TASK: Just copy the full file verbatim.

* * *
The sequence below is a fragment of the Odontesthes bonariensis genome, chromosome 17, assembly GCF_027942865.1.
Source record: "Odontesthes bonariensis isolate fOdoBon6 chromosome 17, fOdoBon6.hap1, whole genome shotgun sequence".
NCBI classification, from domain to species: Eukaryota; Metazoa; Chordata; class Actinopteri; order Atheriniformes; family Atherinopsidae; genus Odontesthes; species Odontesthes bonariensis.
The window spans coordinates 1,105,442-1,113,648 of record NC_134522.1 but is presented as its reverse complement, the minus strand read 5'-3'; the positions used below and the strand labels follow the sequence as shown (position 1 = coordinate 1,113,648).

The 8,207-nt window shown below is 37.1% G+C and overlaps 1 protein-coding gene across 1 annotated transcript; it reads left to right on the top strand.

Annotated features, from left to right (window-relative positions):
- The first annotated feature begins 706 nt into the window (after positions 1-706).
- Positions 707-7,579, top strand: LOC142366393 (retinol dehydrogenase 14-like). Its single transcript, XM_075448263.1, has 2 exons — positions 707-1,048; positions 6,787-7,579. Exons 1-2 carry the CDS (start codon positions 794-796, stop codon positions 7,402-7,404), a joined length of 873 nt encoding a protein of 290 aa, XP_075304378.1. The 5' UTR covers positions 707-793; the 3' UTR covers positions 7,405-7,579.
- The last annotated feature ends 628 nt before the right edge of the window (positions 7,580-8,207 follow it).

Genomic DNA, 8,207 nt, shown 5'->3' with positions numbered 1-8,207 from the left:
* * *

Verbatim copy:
The sequence below is a fragment of the Odontesthes bonariensis genome, chromosome 17, assembly GCF_027942865.1.
Source record: "Odontesthes bonariensis isolate fOdoBon6 chromosome 17, fOdoBon6.hap1, whole genome shotgun sequence".
NCBI classification, from domain to species: Eukaryota; Metazoa; Chordata; class Actinopteri; order Atheriniformes; family Atherinopsidae; genus Odontesthes; species Odontesthes bonariensis.
The window spans coordinates 1,105,442-1,113,648 of record NC_134522.1 but is presented as its reverse complement, the minus strand read 5'-3'; the positions used below and the strand labels follow the sequence as shown (position 1 = coordinate 1,113,648).

The 8,207-nt window shown below is 37.1% G+C and overlaps 1 protein-coding gene across 1 annotated transcript; it reads left to right on the top strand.

Annotated features, from left to right (window-relative positions):
- The first annotated feature begins 706 nt into the window (after positions 1-706).
- Positions 707-7,579, top strand: LOC142366393 (retinol dehydrogenase 14-like). Its single transcript, XM_075448263.1, has 2 exons — positions 707-1,048; positions 6,787-7,579. Exons 1-2 carry the CDS (start codon positions 794-796, stop codon positions 7,402-7,404), a joined length of 873 nt encoding a protein of 290 aa, XP_075304378.1. The 5' UTR covers positions 707-793; the 3' UTR covers positions 7,405-7,579.
- The last annotated feature ends 628 nt before the right edge of the window (positions 7,580-8,207 follow it).

Genomic DNA, 8,207 nt, shown 5'->3' with positions numbered 1-8,207 from the left: